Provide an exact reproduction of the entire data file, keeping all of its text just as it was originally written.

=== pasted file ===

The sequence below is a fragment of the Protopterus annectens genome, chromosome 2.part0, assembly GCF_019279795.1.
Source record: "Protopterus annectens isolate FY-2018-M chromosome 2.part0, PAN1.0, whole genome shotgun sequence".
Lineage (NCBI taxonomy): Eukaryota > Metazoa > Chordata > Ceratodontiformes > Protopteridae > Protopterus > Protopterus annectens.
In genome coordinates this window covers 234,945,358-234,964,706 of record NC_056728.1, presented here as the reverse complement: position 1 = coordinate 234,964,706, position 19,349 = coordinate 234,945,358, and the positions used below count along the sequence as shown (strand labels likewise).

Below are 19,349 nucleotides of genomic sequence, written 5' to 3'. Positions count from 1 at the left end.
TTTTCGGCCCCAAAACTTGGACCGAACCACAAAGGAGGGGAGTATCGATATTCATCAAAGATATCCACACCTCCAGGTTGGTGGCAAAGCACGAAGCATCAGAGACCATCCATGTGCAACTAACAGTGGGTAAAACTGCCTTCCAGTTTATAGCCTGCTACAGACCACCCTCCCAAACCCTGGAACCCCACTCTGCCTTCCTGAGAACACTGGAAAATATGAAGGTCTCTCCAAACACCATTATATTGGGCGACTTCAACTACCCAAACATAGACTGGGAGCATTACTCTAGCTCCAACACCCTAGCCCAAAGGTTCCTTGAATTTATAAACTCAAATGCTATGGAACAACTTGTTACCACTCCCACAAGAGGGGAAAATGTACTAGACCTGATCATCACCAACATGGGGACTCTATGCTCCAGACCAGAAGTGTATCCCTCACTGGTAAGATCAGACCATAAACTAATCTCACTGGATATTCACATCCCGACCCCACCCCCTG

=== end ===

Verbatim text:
The sequence below is a fragment of the Protopterus annectens genome, chromosome 2.part0, assembly GCF_019279795.1.
Source record: "Protopterus annectens isolate FY-2018-M chromosome 2.part0, PAN1.0, whole genome shotgun sequence".
Lineage (NCBI taxonomy): Eukaryota > Metazoa > Chordata > Ceratodontiformes > Protopteridae > Protopterus > Protopterus annectens.
In genome coordinates this window covers 234,945,358-234,964,706 of record NC_056728.1, presented here as the reverse complement: position 1 = coordinate 234,964,706, position 19,349 = coordinate 234,945,358, and the positions used below count along the sequence as shown (strand labels likewise).

Below are 19,349 nucleotides of genomic sequence, written 5' to 3'. Positions count from 1 at the left end.
TTTTCGGCCCCAAAACTTGGACCGAACCACAAAGGAGGGGAGTATCGATATTCATCAAAGATATCCACACCTCCAGGTTGGTGGCAAAGCACGAAGCATCAGAGACCATCCATGTGCAACTAACAGTGGGTAAAACTGCCTTCCAGTTTATAGCCTGCTACAGACCACCCTCCCAAACCCTGGAACCCCACTCTGCCTTCCTGAGAACACTGGAAAATATGAAGGTCTCTCCAAACACCATTATATTGGGCGACTTCAACTACCCAAACATAGACTGGGAGCATTACTCTAGCTCCAACACCCTAGCCCAAAGGTTCCTTGAATTTATAAACTCAAATGCTATGGAACAACTTGTTACCACTCCCACAAGAGGGGAAAATGTACTAGACCTGATCATCACCAACATGGGGACTCTATGCTCCAGACCAGAAGTGTATCCCTCACTGGTAAGATCAGACCATAAACTAATCTCACTGGATATTCACATCCCGACCCCACCCCCTG